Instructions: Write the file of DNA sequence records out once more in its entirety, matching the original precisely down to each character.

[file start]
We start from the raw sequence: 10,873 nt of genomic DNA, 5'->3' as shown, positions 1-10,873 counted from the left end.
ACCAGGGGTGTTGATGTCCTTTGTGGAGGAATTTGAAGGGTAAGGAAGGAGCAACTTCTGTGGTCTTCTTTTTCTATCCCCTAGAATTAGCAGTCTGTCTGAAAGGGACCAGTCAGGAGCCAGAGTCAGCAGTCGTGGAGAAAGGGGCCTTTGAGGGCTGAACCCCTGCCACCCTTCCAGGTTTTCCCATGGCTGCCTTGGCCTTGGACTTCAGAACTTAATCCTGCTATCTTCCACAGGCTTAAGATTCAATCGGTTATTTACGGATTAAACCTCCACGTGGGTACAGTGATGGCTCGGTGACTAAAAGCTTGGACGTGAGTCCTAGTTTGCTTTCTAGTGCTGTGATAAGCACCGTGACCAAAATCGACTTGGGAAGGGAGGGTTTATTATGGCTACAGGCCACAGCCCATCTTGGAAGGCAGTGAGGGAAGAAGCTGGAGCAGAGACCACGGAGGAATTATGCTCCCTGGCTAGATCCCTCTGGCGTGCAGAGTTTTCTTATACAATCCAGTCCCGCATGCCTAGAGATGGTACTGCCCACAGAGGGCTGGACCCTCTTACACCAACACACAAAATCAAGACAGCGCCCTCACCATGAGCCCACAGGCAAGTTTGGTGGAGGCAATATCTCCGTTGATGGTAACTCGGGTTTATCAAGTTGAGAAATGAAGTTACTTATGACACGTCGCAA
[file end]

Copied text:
We start from the raw sequence: 10,873 nt of genomic DNA, 5'->3' as shown, positions 1-10,873 counted from the left end.
ACCAGGGGTGTTGATGTCCTTTGTGGAGGAATTTGAAGGGTAAGGAAGGAGCAACTTCTGTGGTCTTCTTTTTCTATCCCCTAGAATTAGCAGTCTGTCTGAAAGGGACCAGTCAGGAGCCAGAGTCAGCAGTCGTGGAGAAAGGGGCCTTTGAGGGCTGAACCCCTGCCACCCTTCCAGGTTTTCCCATGGCTGCCTTGGCCTTGGACTTCAGAACTTAATCCTGCTATCTTCCACAGGCTTAAGATTCAATCGGTTATTTACGGATTAAACCTCCACGTGGGTACAGTGATGGCTCGGTGACTAAAAGCTTGGACGTGAGTCCTAGTTTGCTTTCTAGTGCTGTGATAAGCACCGTGACCAAAATCGACTTGGGAAGGGAGGGTTTATTATGGCTACAGGCCACAGCCCATCTTGGAAGGCAGTGAGGGAAGAAGCTGGAGCAGAGACCACGGAGGAATTATGCTCCCTGGCTAGATCCCTCTGGCGTGCAGAGTTTTCTTATACAATCCAGTCCCGCATGCCTAGAGATGGTACTGCCCACAGAGGGCTGGACCCTCTTACACCAACACACAAAATCAAGACAGCGCCCTCACCATGAGCCCACAGGCAAGTTTGGTGGAGGCAATATCTCCGTTGATGGTAACTCGGGTTTATCAAGTTGAGAAATGAAGTTACTTATGACACGTCGCAA